News, culture, and politics. Not necessarily in that order.

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News: The Hidden Cost of Margarine

March 27th, 2007 · 4 Comments · Adobe, Climate Change, Comics, Culture, Internet, Media, Music, News, Performance, Politics, Science, Software, Tech

OrangutanOrangutans may be extinct within five years, thanks to a soaring demand for palm oil leading to the destruction of their forest habitat. This situation needs to be addressed in product labeling somehow, so consumers can know that they’re buying sustainable, “orangutan and rainforest-safe” palm oil. Via this DKos diary.

• Here’s a fascinating look at how Time magazine dumbs down its cover for America. Go take a look at the side by side covers for the American and European editions of Time magazine. For the edition that goes to Europe, Asia, and the South Pacific, the cover story is “Talibanistan,” about the resurgence of the Taliban in Afghanistan. For the US edition, the cover story is “Why We Should Teach the Bible in Public School.” There are other telling differences, too, which Greg at This Modern World ably dissects.

• Adobe officially unveils Creative Suite 3.

David Bowie curates the line-up for the High Line Festival in New York, including Ricky Gervais, Arcade Fire, Air, Polyphonic Spree, Secret Machines, Laurie Anderson and Ken Nordine.

• Digital comic books for your computer? Apparently you can buy 40 years of X-Men, Spider-Man, The Avengers, or the Fantastic Four in PDF form on a single CD-ROM. You get a round 500 comic books for $50. Jake Snell writes: “What’s needed here, of course, is something like an iTunes store for comic books. If I could buy comic books on iTunes, I’d start slapping down money today.”

• Take a photographic tour of The 10 most magnificent trees in the world (they really are magnificent) including the oldest living tree: a 4,838-year old bristlecone pine named Methuselah. Via Towleroad.

This great essay in the Guardian describes how corporate chains function like invasive species, choking the retail ecosystem. Substitute Wal-Mart or Starbucks for Tesco and it applies to the US just as well as the UK.

• Ice in the Antartic is melting even faster than expected, “at the upper limits of projections,” and some centers of human population may already be past the point where they can cope with the effects.

Four Albanian teachers get busted for getting it on behind a blackboard in a classroom. (Didn’t I see this plot on The Simpsons? And I’m pretty sure it was Ralph Wiggum who turned them in.)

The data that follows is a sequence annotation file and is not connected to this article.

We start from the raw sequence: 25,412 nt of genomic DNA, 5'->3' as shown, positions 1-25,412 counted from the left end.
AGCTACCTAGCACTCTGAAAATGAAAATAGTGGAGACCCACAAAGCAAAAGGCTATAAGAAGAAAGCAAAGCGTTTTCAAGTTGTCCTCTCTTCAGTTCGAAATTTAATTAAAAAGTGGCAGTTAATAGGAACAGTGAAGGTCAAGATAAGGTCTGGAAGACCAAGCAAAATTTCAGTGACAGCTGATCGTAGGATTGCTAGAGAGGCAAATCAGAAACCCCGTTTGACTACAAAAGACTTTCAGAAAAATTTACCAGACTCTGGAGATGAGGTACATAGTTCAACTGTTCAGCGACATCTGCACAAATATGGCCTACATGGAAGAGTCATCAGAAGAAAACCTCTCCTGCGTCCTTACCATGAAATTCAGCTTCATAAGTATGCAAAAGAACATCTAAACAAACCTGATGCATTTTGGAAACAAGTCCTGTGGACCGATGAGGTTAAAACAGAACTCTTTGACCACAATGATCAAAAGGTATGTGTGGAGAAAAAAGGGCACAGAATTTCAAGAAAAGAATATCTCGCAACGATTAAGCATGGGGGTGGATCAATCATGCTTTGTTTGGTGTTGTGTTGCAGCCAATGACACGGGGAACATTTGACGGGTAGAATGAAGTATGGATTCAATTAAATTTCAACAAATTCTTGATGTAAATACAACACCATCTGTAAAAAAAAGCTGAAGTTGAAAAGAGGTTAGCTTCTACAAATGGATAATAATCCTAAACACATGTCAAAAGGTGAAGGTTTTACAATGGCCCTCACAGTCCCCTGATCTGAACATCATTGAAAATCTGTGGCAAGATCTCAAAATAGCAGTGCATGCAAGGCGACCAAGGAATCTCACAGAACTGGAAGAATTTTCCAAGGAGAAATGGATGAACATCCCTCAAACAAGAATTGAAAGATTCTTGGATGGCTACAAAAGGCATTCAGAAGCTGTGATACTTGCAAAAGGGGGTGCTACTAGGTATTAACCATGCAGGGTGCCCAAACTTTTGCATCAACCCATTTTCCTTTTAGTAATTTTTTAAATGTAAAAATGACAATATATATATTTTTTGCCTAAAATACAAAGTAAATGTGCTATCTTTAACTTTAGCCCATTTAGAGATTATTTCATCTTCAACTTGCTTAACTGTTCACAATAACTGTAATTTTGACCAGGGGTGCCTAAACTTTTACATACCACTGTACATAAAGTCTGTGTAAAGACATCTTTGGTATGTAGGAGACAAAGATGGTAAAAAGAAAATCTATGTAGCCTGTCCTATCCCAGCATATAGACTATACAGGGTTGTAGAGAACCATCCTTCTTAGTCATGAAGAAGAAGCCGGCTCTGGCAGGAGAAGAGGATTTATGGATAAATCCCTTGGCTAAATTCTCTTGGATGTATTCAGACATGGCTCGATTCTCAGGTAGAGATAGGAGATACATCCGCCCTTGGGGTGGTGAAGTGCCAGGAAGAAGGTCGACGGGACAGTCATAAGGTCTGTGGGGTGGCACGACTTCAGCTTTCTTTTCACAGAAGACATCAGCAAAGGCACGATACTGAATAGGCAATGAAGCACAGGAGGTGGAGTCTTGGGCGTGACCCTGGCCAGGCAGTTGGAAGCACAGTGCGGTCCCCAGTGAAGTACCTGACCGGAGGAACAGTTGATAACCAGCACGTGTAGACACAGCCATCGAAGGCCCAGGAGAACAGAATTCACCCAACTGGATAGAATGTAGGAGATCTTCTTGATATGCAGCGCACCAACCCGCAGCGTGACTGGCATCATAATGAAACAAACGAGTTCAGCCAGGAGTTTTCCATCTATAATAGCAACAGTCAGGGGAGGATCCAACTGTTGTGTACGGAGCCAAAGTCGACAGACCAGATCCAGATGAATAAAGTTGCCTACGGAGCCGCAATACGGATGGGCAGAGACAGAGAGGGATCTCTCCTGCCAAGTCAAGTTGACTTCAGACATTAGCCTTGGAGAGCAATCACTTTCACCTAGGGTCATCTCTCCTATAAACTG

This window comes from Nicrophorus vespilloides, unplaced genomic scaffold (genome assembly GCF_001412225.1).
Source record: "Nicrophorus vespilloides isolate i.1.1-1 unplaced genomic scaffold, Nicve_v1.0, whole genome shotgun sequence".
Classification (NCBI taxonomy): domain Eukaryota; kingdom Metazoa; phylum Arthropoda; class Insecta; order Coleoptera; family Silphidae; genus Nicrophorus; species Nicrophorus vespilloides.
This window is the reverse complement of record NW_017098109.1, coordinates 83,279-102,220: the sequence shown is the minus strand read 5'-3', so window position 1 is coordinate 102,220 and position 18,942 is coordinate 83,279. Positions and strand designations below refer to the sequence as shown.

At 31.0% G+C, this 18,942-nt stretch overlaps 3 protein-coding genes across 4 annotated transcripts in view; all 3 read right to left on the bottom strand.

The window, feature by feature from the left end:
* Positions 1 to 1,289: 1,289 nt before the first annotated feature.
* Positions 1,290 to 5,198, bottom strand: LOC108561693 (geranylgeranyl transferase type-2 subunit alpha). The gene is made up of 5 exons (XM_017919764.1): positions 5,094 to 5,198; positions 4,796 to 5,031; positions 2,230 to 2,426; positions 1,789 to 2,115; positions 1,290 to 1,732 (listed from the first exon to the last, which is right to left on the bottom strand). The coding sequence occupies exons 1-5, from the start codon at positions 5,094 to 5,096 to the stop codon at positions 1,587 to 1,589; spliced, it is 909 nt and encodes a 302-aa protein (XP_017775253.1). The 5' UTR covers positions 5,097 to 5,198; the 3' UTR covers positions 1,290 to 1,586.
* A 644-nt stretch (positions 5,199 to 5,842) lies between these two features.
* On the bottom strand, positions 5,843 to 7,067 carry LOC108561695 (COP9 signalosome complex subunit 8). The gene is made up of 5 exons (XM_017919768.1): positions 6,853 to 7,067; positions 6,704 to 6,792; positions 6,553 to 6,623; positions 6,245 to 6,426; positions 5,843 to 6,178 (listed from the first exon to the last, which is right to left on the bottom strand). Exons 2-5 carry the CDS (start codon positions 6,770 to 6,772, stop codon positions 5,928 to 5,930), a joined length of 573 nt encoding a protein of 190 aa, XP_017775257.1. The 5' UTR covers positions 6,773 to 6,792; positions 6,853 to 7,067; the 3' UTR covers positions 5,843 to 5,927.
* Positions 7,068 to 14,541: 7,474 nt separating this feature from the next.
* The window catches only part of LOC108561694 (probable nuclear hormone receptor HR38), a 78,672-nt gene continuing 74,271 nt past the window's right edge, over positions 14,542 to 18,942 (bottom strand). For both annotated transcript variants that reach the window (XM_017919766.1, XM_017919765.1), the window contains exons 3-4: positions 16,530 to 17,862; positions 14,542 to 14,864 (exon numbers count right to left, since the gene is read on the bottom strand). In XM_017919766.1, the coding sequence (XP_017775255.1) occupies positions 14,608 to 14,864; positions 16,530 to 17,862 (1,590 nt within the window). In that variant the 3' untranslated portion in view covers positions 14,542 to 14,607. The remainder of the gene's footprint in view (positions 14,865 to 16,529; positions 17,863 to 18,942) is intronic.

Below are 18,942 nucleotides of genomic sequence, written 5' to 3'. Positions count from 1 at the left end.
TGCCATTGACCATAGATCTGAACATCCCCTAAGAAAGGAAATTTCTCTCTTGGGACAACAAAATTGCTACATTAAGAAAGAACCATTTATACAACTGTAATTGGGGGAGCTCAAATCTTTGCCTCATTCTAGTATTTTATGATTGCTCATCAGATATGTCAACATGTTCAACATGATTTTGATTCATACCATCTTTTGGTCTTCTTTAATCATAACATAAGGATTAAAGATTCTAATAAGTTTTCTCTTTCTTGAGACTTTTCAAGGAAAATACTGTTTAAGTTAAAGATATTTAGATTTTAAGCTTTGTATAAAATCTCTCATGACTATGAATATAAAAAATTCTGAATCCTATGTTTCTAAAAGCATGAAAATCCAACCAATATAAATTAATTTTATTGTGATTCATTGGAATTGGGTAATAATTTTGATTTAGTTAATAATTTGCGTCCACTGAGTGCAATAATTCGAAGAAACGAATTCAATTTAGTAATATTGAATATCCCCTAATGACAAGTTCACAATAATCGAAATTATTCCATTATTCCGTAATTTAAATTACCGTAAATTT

• Ever wonder who has the longest domain names on the net, and what they are? Me neither. But it turns out to be a mildly amusing subject


4 Comments so far ↓

  • Aaron

    I love the “Time” cover thing. It really does seem like they’re writing down to us now. So is “Newsweek,” but not to the same degree. I keep meaning to cancel my “Time” subscription, but I forget (see, it’s that boring!).

    My favorite “Time” cover was the “person of the year” one. (“It’s You!”) Complete with a funhouse mirror decal on a computer monitor illustration. Yep, they ran so dry on influential people that they copped out and made it “us.” At least in years past, they had Bush with his chimpanzee expression, Cheney with his slipping dentures, or Tom Reynolds with his puffy, square, locker-room-bully face. As odious as each one is, their influence was undeniable.

    But me? Please! If I was that influential, my vote would count and the aforementioned people would be impaled on fenceposts along Pennsylvania Ave.

  • Ocelopotamus

    Yeah, that “You” business was ludicrous — it seemed more appropriate for say, “Highlights” magazine than a newsmagazine supposedly for grownups. They just didn’t want to admit that the most influential people of last year were Mark Foley and Mike Jones! And yes, particularly ironic during a year when “The Decider” made it clear he wasn’t subject to the will of the people.

  • amyc

    Re: long domain names, I once stumbled across revelation-bible-jesus-christ-revelation-bible-jesus-christ.com. (Why twice? Why not!) It used to be a portal to other religious sites, but who would ever think to type that in?

  • Ocelopotamus

    Oh, that’s too much. Literally. I think they must have been trying to game the search engines by repeating it like that, but it comes off sounding like somebody stubbed their toe.